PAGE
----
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Wednesday, August 13, 2014

Utica Shale production increased 10 fold in 2 years!

The EIA report on Ohio's Utica Shale was about as bullish as any governmental publication I've ever read. The report issued Monday found that production from the Utica region in eastern Ohio increased by more than 10 times over the last two years, from 115 million cubic feet per day in 2012 to an estimated 1.3 billion cubic feet per day by September 2014. The Utica also produces about 40,000 barrels of oil per day but essentially wet gas production is driving the boom. To put the production data in perspective, 1 billion cubic feet of natural gas will heat from 10,000 to 11,000 homes for one year.

Savor the slope of that production curve! This is what an energy boom looks like! The report confirms my contention that the lack of midstream infrastructure has slowed production growth.
"Utica Region natural gas production growth was constrained before July 2013 because of limited natural gas processing capacity in the area. As a number of processing plants have been built and brought into service over the past year, more natural gas is being gathered from wells and processed to meet pipeline specifications, allowing the gas to flow on interstate pipelines."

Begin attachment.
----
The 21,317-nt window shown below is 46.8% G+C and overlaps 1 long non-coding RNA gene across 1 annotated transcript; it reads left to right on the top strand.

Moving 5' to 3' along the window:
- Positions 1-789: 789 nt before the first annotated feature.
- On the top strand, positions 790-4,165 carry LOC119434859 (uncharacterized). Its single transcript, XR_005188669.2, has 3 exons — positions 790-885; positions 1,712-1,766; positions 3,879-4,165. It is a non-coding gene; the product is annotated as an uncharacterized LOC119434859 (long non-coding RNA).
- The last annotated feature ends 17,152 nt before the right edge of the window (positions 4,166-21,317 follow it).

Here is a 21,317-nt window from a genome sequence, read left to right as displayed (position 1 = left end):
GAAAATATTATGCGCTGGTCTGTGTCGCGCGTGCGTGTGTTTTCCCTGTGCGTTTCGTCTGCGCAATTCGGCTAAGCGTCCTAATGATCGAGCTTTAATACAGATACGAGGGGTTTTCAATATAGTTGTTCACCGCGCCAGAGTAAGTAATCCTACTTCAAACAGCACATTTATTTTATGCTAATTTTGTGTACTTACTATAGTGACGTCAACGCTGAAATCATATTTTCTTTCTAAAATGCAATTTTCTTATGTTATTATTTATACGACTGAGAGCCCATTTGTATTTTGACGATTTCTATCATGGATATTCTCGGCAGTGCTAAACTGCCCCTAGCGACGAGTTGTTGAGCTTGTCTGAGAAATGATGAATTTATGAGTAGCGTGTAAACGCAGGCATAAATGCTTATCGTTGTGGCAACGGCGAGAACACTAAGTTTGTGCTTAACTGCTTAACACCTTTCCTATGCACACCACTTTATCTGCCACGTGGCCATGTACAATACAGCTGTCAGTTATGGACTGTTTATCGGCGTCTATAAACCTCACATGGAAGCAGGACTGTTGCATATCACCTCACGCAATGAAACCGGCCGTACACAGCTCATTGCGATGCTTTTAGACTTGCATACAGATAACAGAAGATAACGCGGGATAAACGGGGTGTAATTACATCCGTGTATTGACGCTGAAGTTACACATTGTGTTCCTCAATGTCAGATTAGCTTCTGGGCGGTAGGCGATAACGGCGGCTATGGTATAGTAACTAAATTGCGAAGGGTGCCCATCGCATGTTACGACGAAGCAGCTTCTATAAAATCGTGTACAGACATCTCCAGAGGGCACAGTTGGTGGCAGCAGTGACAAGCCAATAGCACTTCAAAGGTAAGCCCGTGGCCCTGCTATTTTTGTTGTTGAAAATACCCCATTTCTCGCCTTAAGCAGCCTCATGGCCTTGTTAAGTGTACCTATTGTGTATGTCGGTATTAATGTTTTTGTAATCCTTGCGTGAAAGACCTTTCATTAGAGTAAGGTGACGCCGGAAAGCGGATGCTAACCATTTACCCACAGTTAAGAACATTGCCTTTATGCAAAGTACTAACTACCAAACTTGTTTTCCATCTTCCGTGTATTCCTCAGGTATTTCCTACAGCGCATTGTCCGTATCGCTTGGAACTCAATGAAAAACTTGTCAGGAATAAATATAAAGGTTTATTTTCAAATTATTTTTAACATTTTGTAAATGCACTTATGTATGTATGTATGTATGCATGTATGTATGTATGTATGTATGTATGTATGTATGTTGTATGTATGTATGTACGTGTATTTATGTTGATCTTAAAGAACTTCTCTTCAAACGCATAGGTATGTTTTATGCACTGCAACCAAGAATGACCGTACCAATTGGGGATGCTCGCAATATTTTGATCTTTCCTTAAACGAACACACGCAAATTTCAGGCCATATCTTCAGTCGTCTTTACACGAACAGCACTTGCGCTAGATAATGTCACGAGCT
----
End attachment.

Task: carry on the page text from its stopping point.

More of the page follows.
Related to the infrastructure build out last week Aubrey McClendon's American Energy Partners announced that its midstream wing would joint venture with Regency Energy Partners LP to build a 52-mile, 36-inch gathering trunkline that will be capable of delivering up to 2.1 billion feet per day to Rockies Express Pipeline and Texas Eastern Transmission on the southern end of the line. Additionally, there is the potential to connect to the interstate grid on the northern end of the trunkline which would increase overall system capacity to 3.5 Bcf/day. The project will also consist of the construction of 25,000 horsepower of compression at the REX interconnect. The full project is expected to be completed in the third quarter of next year. That little project will cost about $500 million.
In other words you ain' t seen nothing yet. Daily production is now 1.3 Bcf/day but one company is building capacity to deliver 3.5 Bcf/day.

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